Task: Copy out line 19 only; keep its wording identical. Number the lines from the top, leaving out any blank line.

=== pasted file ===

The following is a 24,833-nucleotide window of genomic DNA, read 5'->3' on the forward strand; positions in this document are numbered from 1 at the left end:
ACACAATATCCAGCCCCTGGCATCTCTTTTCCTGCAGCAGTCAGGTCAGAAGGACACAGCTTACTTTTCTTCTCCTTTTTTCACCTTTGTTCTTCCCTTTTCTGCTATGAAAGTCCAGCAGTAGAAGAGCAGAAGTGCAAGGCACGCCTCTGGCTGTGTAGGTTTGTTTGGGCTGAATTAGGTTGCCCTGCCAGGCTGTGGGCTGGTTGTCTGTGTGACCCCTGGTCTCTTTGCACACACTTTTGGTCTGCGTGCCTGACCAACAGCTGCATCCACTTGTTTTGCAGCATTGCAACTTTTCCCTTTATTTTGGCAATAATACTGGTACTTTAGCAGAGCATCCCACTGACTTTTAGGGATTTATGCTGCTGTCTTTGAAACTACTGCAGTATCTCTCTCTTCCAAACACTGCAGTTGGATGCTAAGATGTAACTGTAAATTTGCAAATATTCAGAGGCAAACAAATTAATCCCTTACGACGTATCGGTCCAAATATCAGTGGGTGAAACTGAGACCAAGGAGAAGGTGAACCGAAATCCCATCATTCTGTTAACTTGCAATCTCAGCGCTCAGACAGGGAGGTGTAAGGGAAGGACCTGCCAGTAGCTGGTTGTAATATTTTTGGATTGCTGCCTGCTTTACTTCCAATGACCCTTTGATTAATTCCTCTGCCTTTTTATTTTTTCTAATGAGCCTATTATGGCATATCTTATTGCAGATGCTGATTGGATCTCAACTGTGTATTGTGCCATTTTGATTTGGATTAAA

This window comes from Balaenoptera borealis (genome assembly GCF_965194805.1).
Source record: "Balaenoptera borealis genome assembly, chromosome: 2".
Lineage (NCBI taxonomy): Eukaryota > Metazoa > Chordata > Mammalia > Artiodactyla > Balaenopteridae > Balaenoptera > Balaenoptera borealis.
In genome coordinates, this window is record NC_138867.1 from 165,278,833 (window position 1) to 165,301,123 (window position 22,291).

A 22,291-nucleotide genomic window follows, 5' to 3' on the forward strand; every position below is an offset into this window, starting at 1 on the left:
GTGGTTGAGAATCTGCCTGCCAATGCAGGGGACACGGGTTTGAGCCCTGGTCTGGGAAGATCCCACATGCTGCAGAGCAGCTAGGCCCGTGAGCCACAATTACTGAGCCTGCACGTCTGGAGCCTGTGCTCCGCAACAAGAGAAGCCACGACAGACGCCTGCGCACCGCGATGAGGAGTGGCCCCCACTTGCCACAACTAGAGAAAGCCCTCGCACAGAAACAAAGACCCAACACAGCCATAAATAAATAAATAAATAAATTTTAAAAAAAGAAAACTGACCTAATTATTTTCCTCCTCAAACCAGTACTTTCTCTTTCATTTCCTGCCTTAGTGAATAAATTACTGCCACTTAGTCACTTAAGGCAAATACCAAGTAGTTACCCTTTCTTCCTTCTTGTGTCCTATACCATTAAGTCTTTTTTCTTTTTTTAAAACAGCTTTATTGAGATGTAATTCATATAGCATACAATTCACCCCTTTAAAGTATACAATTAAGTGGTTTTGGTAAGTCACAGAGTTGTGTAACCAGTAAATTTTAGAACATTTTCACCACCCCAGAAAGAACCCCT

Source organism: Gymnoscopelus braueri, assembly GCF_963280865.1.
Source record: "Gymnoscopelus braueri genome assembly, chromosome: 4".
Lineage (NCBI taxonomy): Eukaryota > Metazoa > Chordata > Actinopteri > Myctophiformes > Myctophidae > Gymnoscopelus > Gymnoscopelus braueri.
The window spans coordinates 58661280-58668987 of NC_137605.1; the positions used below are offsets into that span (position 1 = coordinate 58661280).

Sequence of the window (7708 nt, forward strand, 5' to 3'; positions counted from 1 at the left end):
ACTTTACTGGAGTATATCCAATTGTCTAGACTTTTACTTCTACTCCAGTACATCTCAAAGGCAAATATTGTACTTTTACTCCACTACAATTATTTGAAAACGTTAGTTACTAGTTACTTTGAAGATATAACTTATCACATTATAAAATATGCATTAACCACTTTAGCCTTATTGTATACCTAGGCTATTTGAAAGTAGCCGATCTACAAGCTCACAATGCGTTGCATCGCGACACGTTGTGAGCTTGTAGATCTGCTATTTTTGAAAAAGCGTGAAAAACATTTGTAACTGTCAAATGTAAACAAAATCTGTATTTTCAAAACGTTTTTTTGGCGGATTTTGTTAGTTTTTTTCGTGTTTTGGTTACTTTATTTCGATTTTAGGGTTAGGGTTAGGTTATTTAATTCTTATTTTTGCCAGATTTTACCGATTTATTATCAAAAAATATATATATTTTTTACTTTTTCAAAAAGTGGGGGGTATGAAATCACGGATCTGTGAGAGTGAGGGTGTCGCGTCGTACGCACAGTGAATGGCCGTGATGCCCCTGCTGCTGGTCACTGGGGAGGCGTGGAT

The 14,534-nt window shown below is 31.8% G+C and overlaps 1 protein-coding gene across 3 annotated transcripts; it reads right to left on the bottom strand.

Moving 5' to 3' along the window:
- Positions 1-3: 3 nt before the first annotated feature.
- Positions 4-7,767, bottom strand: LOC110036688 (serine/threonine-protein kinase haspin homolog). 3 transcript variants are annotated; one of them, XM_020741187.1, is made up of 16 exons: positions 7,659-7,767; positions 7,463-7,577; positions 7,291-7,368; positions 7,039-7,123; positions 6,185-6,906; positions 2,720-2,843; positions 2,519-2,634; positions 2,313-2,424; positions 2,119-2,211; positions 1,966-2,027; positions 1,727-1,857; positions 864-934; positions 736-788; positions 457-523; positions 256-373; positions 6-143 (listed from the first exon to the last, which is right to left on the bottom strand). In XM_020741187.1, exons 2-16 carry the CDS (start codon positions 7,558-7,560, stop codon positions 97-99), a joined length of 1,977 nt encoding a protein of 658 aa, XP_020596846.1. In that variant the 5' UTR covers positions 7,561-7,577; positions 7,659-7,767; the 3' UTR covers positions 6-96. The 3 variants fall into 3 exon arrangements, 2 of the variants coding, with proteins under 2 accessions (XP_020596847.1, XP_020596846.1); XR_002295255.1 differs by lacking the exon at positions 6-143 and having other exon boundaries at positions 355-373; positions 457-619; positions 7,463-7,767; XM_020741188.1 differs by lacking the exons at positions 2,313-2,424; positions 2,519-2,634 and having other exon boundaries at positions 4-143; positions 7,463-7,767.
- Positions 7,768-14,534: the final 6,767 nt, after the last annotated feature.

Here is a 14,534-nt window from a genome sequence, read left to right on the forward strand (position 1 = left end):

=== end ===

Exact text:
- Positions 7,768-14,534: the final 6,767 nt, after the last annotated feature.